On June 28, 2021, the Biden administration proposed a rule that would make a hard U-turn from several of the Trump administration’s most controversial measures affecting the Affordable Care Act (ACA) marketplaces and health insurance markets more broadly.
Each year, the Centers for Medicare and Medicaid Services publishes a “notice of benefit and payment parameters” rule, which sets the ground rules for insurance plans and marketplaces for the following year. Typically, much of the rule is routine, addressing inflation updates, risk adjustment, and similar details. But it’s also been used to make significant policy changes in the administration of ACA programs and regulation of ACA health plans.
The Biden administration’s new proposed rule would reverse several controversial Trump-era changes in a partial payment rule published one day before Biden’s inauguration. The proposed rule also modifies other earlier Trump administration rules.
Several of the June 28 proposed rule’s provisions follow directly from Biden’s “Executive Order on Strengthening Medicaid and the Affordable Care Act.” The proposal also frequently relies on Biden’s “Executive Order on Advancing Racial Equity and Support for Underserved Communities Through the Federal Government,” explaining how the changes it is proposing would aid minorities and underserved communities.
State Innovation Waivers
Perhaps the most controversial changes affect the ACA’s section 1332 waiver program. Section 1332 allows states to request waivers from key provisions of the ACA to implement their own approaches to expanding individual and small-group coverage, if they satisfy certain guardrails.
In 2018 the Trump administration issued guidelines that significantly weakened these protections. These guidelines, which were finalized as regulation in January 2021, would have allowed states to count coverage that was not as comprehensive or protective as ACA coverage as meeting the guardrails, as long as ACA-compliant coverage were available to all. The Trump administration encouraged states to promote affordable private coverage over public insurance.
The Biden administration’s new proposal reinstates the Obama administration’s guidance. States would have to demonstrate that their proposed waivers would result in coverage as comprehensive and protective against excessive premiums and cost sharing as ACA coverage, and for at least as many people. States would also have to show that their proposal would not adversely affect vulnerable populations.
Other Reversals of Trump Policies
The Biden administration’s proposed rule would also prohibit states from using private entities like web brokers, insurers, or agents instead of public marketplaces to enroll individuals in ACA coverage. The Trump administration would have permitted this and, in fact, granted Georgia a waiver to pursue such a course. The new proposed rule voices concern that getting rid of public marketplace enrollment would adversely affect consumers, particularly vulnerable populations. Eliminating public marketplaces could cause consumer confusion, increase the likelihood that consumers would enroll in noncomprehensive plans, complicate coordination with Medicaid and the Children’s Health Insurance Program, and otherwise disrupt coverage.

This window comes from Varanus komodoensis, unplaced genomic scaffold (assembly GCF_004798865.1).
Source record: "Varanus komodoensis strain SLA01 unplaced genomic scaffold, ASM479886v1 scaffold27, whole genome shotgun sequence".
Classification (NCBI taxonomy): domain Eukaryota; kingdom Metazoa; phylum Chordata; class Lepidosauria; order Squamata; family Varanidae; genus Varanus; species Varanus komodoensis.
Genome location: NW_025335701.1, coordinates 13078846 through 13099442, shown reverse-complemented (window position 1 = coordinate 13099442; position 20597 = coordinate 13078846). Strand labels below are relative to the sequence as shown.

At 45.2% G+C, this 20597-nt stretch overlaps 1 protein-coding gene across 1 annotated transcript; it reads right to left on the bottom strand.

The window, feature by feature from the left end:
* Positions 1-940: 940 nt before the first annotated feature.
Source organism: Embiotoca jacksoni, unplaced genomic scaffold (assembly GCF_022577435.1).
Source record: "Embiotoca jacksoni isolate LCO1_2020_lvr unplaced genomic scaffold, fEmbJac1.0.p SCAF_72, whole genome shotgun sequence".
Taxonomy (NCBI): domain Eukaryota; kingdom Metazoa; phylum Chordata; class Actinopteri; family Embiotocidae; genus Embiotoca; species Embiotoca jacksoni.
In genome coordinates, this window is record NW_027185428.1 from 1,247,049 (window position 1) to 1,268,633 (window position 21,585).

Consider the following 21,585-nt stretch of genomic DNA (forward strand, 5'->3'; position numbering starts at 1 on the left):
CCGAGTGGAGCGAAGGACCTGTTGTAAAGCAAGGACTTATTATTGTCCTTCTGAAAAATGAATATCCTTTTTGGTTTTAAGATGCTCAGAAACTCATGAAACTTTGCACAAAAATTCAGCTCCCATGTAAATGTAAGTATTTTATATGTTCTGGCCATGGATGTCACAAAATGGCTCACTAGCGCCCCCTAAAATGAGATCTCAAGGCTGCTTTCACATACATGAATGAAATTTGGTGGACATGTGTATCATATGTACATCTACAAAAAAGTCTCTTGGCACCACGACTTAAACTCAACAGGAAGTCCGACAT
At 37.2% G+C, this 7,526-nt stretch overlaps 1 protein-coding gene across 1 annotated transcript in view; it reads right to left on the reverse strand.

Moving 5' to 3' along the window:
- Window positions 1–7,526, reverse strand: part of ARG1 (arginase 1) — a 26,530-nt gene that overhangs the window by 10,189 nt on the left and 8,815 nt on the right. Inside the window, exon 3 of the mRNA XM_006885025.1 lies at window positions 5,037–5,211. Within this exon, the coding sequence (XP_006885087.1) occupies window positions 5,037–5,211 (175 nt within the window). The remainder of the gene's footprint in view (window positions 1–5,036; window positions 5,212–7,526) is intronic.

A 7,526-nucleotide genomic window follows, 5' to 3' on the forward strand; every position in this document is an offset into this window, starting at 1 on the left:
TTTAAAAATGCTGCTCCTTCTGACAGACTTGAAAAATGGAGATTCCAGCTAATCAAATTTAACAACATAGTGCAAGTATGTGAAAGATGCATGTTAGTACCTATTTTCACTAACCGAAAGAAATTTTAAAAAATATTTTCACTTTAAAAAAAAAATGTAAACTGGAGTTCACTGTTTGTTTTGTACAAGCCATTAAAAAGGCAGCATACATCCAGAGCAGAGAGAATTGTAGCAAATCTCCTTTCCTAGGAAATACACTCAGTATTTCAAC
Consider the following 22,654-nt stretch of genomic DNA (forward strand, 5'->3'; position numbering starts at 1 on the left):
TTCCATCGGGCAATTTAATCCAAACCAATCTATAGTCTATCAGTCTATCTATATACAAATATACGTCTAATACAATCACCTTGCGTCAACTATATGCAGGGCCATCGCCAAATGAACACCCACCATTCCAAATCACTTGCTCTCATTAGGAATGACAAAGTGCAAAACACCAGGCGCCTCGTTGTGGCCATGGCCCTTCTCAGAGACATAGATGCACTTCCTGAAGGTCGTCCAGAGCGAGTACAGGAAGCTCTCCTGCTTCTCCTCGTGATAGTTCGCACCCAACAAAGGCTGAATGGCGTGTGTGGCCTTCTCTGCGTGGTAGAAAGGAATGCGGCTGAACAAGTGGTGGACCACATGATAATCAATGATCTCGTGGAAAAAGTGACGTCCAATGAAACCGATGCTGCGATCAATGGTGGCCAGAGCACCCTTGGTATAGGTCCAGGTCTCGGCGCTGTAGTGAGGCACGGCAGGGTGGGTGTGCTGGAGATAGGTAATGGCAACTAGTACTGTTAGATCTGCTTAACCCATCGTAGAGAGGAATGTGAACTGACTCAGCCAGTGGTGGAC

In another dramatic change from Trump administration policy, the proposed rule would abolish the Trump “two bill” policy requiring insurers to collect a separate payment for abortion services. The Hyde Amendment prohibits federal funding for most abortions. Section 1303 of the ACA, therefore, requires insurers to keep separate accounts for the value of abortion coverage, which the enrollee must pay for, and of all other minimum essential coverage, which is partially funded by federal tax credits.
A Trump administration rule required insurers to bill separately and request a separate payment for abortion services. This policy was enjoined by the courts and never implemented. The proposed rule would reinstate the former rule, which allowed insurers alternative ways of complying with the 1303 requirement, as long as the enrollee was notified that the premium for abortion services was separate from the premium for other services.
Expanding Access to Coverage
The remaining provisions of the proposed rule focus on expanding access to ACA coverage, especially for vulnerable populations. Millions of people with household incomes up to 150 percent of the federal poverty level ($19,140 for an individual and $39,300 for a family of four) — many of whom are now temporarily eligible to enroll in free coverage under the American Rescue Plan Act — would be able to enroll in or change silver-plan coverage once a month. To keep people from waiting until they get sick and then enrolling, enrollment has traditionally been limited to an annual event; with free coverage, however, this is less of a concern.
The duties of navigators, who are receiving increased funding under the Biden administration, would expand to include counseling enrollees with issues they encounter after enrolling in plans. The open-enrollment period for 2022 and subsequent years would be expanded by a month to run until January 15, allowing people who are enrolled automatically to change plans after they receive their first bill. The user fees charged to insurers that use the federal marketplace, or state-based marketplaces that rely on the federal platform, would be increased to pay for the extra services the federal marketplace would provide, including expanded outreach.
In sum, after four years of Trump administration efforts to reduce the role of the ACA in providing health coverage, the new administration is proposing a clear reversal of course to once again rely on ACA plans and marketplaces to expand coverage.